During the recently completed American Farm Bureau Federation Annual Meeting, Georgia Farm Bureau submitted 43 policy resolutions for consideration and several were adopted outright.

AFBF's legislative agenda is based on resolutions approved during its annual policy session.

"Georgia Farm Bureau's Policy Development Committee did a fantastic job reviewing more than 300 policy submissions from the county level last fall, and we're pleased a number of these were adopted on a national level by AFBF," said GFB President Zippy Duvall.

GFB resolutions that were approved concerned immigration and agricultural labor, foreign boll weevil suppression, farm bill commodity protections, the sale of unpasteurized milk and prohibitions on photography on farm property without consent.

The AFBF delegates approved a Georgia resolution calling on Congress to improve or replace the current H-2A temporary seasonal agricultural worker program with a program that allows farmers to obtain a stable workforce and provides a way for undocumented workers to adjust to a legal status.

Recent laws in several states, including Georgia's HB 87, have resulted in disruptions of farmers' access to migrant agricultural labor. GFB has maintained that immigration is an issue that should be dealt with on a federal level. 

The Georgia delegates were crucial in developing language acceptable to Georgia cotton producers regarding international suppression of the boll weevil.

Georgia's boll weevil eradication program has been highly successful for years and has been used as a model by other states developing their own programs.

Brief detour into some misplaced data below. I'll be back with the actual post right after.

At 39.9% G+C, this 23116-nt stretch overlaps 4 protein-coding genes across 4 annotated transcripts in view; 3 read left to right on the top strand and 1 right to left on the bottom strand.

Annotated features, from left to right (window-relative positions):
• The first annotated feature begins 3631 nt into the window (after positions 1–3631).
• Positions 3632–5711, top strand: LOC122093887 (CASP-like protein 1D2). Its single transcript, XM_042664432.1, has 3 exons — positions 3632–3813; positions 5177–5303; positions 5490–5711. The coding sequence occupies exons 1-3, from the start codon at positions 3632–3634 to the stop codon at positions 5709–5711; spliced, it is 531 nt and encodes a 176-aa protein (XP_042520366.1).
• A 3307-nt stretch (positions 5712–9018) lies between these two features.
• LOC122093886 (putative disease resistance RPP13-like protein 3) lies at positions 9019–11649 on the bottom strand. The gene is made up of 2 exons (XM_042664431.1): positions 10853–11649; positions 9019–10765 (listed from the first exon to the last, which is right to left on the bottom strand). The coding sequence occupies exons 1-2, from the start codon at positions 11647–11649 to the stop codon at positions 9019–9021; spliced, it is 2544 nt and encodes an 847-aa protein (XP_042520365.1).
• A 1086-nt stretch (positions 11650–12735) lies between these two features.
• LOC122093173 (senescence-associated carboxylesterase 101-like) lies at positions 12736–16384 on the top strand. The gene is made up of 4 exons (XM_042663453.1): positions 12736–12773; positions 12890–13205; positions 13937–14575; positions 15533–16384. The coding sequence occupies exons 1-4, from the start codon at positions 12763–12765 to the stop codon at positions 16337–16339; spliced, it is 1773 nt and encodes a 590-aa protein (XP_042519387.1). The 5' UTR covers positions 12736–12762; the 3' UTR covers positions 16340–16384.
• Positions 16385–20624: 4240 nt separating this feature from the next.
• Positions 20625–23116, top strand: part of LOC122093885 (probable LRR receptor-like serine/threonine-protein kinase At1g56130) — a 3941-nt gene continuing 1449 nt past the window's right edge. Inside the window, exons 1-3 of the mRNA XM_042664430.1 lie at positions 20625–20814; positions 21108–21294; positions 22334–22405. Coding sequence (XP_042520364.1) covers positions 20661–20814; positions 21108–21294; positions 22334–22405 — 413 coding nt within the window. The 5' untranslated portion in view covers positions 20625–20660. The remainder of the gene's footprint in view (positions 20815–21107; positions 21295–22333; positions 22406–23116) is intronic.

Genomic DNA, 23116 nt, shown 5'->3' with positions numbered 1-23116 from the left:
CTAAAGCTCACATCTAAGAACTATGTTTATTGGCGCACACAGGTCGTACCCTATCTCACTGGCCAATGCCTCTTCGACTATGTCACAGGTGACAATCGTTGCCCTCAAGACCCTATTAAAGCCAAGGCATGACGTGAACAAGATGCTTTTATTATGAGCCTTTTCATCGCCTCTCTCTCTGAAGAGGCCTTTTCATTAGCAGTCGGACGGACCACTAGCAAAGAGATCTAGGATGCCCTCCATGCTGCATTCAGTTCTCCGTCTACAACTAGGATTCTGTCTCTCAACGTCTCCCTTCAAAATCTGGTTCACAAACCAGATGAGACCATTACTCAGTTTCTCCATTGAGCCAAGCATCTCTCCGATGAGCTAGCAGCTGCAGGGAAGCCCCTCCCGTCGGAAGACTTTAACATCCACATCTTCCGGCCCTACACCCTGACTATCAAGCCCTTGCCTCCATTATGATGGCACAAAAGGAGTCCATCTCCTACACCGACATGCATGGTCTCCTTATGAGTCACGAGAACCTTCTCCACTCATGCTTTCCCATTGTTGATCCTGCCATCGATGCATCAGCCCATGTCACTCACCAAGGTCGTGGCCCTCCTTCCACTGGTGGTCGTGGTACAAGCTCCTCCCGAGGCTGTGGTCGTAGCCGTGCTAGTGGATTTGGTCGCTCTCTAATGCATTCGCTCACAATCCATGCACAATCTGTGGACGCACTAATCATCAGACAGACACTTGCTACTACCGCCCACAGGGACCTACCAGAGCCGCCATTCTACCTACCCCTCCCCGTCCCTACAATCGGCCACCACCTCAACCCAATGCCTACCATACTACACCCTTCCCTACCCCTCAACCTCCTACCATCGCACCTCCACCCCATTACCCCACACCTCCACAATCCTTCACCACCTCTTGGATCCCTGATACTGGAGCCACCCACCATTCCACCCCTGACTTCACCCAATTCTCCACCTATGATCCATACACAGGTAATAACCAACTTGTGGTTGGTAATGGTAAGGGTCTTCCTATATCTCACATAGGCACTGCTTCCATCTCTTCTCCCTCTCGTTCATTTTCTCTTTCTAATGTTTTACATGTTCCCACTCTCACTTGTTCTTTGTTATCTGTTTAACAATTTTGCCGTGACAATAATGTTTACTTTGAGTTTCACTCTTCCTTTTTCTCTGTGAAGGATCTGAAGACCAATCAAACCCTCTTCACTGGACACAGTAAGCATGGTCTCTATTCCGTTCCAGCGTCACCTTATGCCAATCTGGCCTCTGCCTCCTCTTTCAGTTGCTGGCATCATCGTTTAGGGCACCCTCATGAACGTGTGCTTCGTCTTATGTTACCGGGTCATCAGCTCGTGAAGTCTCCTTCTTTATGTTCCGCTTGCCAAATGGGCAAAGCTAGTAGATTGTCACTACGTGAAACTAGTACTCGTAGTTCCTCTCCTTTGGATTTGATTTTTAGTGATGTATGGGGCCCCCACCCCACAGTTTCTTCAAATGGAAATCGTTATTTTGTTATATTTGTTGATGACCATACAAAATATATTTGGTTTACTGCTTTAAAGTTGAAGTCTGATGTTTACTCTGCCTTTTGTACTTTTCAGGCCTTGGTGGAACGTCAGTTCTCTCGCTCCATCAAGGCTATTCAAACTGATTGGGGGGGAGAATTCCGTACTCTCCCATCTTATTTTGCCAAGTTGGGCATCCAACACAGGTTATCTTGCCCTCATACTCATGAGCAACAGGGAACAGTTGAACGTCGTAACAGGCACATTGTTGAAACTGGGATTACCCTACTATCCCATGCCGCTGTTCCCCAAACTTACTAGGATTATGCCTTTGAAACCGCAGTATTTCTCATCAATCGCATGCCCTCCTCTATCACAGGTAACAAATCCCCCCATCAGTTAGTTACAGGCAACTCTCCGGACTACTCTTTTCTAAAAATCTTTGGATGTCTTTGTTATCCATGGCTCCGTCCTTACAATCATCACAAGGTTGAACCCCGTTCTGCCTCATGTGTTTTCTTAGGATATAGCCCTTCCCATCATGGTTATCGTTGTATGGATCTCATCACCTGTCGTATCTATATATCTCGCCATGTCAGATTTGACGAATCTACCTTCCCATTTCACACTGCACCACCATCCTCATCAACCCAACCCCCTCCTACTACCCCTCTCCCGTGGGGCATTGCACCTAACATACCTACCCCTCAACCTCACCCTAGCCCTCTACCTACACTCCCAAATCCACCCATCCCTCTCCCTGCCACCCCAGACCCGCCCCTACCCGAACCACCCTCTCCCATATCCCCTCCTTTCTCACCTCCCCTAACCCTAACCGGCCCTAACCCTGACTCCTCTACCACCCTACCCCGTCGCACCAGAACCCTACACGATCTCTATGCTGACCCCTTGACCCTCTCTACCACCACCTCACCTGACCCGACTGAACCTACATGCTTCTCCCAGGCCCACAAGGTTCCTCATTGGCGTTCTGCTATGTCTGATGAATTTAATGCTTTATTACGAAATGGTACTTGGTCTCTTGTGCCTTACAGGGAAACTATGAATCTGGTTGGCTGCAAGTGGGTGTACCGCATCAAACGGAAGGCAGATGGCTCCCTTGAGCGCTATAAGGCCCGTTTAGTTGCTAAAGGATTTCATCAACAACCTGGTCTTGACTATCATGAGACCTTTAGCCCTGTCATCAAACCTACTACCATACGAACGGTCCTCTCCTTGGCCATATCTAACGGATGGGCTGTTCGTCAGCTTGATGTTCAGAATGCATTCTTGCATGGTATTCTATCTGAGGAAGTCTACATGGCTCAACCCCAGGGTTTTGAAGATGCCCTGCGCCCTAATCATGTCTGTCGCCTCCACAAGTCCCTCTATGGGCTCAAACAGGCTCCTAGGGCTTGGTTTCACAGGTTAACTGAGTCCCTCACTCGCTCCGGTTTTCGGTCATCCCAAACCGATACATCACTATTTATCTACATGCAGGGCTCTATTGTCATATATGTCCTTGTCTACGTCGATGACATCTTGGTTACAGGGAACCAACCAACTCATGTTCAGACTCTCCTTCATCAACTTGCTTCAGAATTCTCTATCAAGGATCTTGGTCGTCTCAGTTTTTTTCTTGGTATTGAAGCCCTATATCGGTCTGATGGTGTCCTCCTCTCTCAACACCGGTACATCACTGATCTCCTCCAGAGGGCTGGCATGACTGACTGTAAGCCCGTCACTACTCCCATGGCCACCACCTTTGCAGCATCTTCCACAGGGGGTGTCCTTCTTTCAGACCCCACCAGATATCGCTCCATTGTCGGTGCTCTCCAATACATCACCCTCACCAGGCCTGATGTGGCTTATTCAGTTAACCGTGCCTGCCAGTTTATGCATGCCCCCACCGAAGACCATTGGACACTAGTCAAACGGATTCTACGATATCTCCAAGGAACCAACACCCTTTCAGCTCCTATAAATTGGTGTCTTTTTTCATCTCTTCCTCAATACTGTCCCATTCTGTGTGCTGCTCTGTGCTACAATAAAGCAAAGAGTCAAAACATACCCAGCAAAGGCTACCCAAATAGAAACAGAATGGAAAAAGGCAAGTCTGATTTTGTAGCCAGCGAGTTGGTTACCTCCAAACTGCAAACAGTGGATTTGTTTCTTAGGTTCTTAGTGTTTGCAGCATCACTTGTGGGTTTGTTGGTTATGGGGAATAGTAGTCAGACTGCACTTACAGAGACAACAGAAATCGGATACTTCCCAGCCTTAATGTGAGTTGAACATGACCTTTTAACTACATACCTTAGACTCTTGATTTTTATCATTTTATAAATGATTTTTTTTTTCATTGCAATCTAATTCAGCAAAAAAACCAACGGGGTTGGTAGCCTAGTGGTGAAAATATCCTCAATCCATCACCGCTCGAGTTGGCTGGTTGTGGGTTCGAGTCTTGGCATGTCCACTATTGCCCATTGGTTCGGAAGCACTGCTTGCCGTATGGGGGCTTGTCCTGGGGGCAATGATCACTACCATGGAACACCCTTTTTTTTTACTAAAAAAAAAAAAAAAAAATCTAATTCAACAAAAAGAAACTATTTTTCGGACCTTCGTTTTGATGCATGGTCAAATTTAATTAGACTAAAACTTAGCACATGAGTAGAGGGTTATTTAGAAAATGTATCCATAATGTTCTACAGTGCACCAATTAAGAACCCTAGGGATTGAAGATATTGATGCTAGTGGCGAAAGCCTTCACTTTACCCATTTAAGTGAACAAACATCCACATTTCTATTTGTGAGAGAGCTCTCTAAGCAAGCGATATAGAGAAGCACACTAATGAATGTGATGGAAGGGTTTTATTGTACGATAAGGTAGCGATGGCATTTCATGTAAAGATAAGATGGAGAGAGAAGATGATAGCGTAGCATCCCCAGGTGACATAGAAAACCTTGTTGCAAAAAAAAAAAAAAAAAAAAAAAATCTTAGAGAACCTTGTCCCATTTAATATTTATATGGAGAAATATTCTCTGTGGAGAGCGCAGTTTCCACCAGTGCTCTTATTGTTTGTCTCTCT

American producers would like to see similar steps taken in other cotton-producing countries. AFBF will work to develop "a means to assure the boll weevil remains suppressed outside the borders of the U.S." 

A statement supporting a revenue insurance program for peanuts was adopted.

Additionally, AFBF's new policy calls for a farm bill with "producers being allowed a choice of program options."

Direct and counter-cyclical payments are not mentioned in the new policy document.

There was lengthy debate regarding the sale of unpasteurized milk products. For reasons of public health, GFB opposes the sale of unpasteurized milk.

The AFBF delegates agreed, and the language was added to national policy.

Activist groups have continued shooting and disseminating undercover photos and video on privately owned farms in attempts to sway public opinion about various farming practices. Delegates adopted a GFB resolution calling for laws to prohibit photography on private property without the landowner's knowledge or consent.

For more from the Georgia Farm Bureau, visit http://www.gfb.org/.